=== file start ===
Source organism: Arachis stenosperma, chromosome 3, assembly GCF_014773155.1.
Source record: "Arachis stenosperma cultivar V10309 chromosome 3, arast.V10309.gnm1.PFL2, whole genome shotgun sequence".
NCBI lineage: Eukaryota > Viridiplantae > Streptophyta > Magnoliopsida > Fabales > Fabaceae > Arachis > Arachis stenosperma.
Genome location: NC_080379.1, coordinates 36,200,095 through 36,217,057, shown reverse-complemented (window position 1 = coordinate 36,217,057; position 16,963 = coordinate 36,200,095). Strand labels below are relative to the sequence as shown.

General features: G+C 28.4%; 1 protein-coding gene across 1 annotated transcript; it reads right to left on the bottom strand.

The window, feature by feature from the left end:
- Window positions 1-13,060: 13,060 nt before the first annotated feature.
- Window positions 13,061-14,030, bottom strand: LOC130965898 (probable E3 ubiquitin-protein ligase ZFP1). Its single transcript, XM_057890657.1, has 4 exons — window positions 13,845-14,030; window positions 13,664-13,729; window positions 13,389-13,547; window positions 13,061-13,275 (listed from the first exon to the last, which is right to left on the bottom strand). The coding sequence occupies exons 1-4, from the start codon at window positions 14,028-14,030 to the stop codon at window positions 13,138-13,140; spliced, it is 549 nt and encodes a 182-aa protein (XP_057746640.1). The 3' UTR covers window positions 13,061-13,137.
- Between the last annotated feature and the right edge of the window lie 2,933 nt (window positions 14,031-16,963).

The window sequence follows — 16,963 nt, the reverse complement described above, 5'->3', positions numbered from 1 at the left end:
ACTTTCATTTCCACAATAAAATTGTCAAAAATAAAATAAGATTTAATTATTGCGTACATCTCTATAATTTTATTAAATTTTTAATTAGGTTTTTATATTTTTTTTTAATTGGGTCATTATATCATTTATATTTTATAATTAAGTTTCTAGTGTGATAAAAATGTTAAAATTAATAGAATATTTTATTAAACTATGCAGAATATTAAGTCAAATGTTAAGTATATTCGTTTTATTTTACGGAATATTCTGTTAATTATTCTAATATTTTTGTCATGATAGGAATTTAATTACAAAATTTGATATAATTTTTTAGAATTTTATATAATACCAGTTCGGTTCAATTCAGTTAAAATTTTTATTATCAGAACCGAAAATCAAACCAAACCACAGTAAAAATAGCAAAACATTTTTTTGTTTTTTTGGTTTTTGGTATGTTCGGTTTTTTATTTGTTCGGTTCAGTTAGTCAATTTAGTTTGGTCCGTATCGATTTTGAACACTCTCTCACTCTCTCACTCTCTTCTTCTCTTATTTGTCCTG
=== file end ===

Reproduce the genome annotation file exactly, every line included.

Source organism: Arachis stenosperma, chromosome 3, assembly GCF_014773155.1.
Source record: "Arachis stenosperma cultivar V10309 chromosome 3, arast.V10309.gnm1.PFL2, whole genome shotgun sequence".
NCBI lineage: Eukaryota > Viridiplantae > Streptophyta > Magnoliopsida > Fabales > Fabaceae > Arachis > Arachis stenosperma.
Genome location: NC_080379.1, coordinates 36,200,095 through 36,217,057, shown reverse-complemented (window position 1 = coordinate 36,217,057; position 16,963 = coordinate 36,200,095). Strand labels below are relative to the sequence as shown.

General features: G+C 28.4%; 1 protein-coding gene across 1 annotated transcript; it reads right to left on the bottom strand.

The window, feature by feature from the left end:
- Window positions 1-13,060: 13,060 nt before the first annotated feature.
- Window positions 13,061-14,030, bottom strand: LOC130965898 (probable E3 ubiquitin-protein ligase ZFP1). Its single transcript, XM_057890657.1, has 4 exons — window positions 13,845-14,030; window positions 13,664-13,729; window positions 13,389-13,547; window positions 13,061-13,275 (listed from the first exon to the last, which is right to left on the bottom strand). The coding sequence occupies exons 1-4, from the start codon at window positions 14,028-14,030 to the stop codon at window positions 13,138-13,140; spliced, it is 549 nt and encodes a 182-aa protein (XP_057746640.1). The 3' UTR covers window positions 13,061-13,137.
- Between the last annotated feature and the right edge of the window lie 2,933 nt (window positions 14,031-16,963).

The window sequence follows — 16,963 nt, the reverse complement described above, 5'->3', positions numbered from 1 at the left end:
ACTTTCATTTCCACAATAAAATTGTCAAAAATAAAATAAGATTTAATTATTGCGTACATCTCTATAATTTTATTAAATTTTTAATTAGGTTTTTATATTTTTTTTTAATTGGGTCATTATATCATTTATATTTTATAATTAAGTTTCTAGTGTGATAAAAATGTTAAAATTAATAGAATATTTTATTAAACTATGCAGAATATTAAGTCAAATGTTAAGTATATTCGTTTTATTTTACGGAATATTCTGTTAATTATTCTAATATTTTTGTCATGATAGGAATTTAATTACAAAATTTGATATAATTTTTTAGAATTTTATATAATACCAGTTCGGTTCAATTCAGTTAAAATTTTTATTATCAGAACCGAAAATCAAACCAAACCACAGTAAAAATAGCAAAACATTTTTTTGTTTTTTTGGTTTTTGGTATGTTCGGTTTTTTATTTGTTCGGTTCAGTTAGTCAATTTAGTTTGGTCCGTATCGATTTTGAACACTCTCTCACTCTCTCACTCTCTTCTTCTCTTATTTGTCCTG